Search and rescue in Bright

Recovery of injured skier (snapped head of his femur off) August 2015 near Horse Ridge Mt Bogong – involved 50 hours of search and recovery time; agencies - Victoria Police, RAV, SES and Ski Patrol Recovery of injured skier (snapped head of his femur off) August 2015 near Horse Ridge Mt Bogong – involved 50 hours of search and recovery time; agencies - Victoria Police, RAV, SES and Ski Patrol

Coordinating response and attending to search and rescue events for police is relatively common place in the Alpine region of Victoria. These range from bushwalkers losing their way or injuring themselves, off road motorcycle mishaps to missing skiers and hikers in the middle of the winter (some of the conditions in the high altitudes in Victoria during winter commensurate with some of the worst conditions in the world). Generally they turn out well (with only the occasional loss of life) but due to the high altitude, steep terrain, isolation and often extreme weather conditions the response by police and emergency services is often time critical and can expose the rescuers to very dangerous and unpredictable conditions.

People that are reported missing or report themselves as ‘lost’ have not properly prepared themselves, have the right equipment nor followed some basic principles – not withstanding that mishaps can occur with those most experienced.

Recently we had a case where a male and his girlfriend walked up Bungalow Spur to Federation Hut (near Mt. Feathertop) – no map, basic hiking gear, smart phone and compass. Once at federation Hut the lad photographed the 50000:1 map of the area that was on the wall and decided to change his intended route home by trying to find the head of Champion Spur (off the Razorback) using the photo of the map as his reference.

Once along the razorback he headed west off the main walking tack to try and find Champion Spur (that commences about 1km from the main walking track). He became disorientated (totally lost) and started to get into thick regrowth and scrub – he and his girlfriend dumped their packs and decided to walk back to a high point to re-orientate themselves. This wasn’t successful and then they couldn’t find their packs, it was getting dark and worry started to set in. Contact was made with police and the initiation of locating them commenced.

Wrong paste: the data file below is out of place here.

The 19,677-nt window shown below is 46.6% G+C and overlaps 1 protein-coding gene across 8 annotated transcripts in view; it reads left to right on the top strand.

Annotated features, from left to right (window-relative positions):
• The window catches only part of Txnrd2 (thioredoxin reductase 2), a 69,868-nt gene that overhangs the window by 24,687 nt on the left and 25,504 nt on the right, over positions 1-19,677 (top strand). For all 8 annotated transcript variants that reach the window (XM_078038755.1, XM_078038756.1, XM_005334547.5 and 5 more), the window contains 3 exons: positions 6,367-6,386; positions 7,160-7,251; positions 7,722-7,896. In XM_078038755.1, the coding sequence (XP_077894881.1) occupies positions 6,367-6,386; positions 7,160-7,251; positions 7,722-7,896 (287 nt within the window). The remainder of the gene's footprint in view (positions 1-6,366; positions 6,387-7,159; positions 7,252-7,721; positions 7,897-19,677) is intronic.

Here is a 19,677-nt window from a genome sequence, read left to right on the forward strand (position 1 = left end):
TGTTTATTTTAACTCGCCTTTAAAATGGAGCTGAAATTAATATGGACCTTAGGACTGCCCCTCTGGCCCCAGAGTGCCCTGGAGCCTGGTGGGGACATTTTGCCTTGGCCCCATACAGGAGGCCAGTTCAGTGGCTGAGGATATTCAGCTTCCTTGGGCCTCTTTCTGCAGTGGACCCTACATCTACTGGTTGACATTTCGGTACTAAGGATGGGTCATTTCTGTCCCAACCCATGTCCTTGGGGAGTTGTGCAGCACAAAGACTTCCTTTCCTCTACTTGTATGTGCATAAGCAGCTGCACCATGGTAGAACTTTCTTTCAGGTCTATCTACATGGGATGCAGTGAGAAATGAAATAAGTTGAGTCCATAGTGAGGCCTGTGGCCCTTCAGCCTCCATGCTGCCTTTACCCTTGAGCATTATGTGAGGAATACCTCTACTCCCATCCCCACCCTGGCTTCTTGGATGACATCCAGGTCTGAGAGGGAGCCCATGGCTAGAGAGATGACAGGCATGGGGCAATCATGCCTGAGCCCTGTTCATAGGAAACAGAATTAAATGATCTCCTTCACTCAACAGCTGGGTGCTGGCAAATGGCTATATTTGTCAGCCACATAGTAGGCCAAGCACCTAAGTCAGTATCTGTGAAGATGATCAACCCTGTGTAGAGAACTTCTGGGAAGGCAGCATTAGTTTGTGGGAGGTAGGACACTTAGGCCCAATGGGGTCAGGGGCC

Technology has advanced in leaps and bounds and there are some great bits of kit available that can be utilised by adventurers and emergency services alike. In this case (as he had a smart phone) he was requested to download the Emergency + app (free app, which displays your position via visual location on google maps as well as displaying the Lat. And Long. Coordinates) – these were subsequently relayed to police who pinpointed their location and subsequently initiated responders to locate them. As an adjunct his position placed him several hundred metres south of the head of Champion Spur and he was asked (since he had a compass) to head due north for a couple of hundred metres and then re-check his position – he asked me ‘how do you find north on a compass’!! - enough said…they were both subsequently found safe and well ...

This is an example of being totally unprepared, not having the right gear and not knowing how to use basic equipment. This example could have had a totally different outcome if the weather and conditions had not been so conducive.


Message here is to be properly prepared, have basic equipment including a map and compass and most importantly know how to use them. Also equip yourself with technology aids that can assist (no problems even being your initial ‘go to’ source for navigation) but always have a fall-back position with a map and compass.


Doug Incoll
Bright Police Station
Acting HUME Region Emergency Management Inspector

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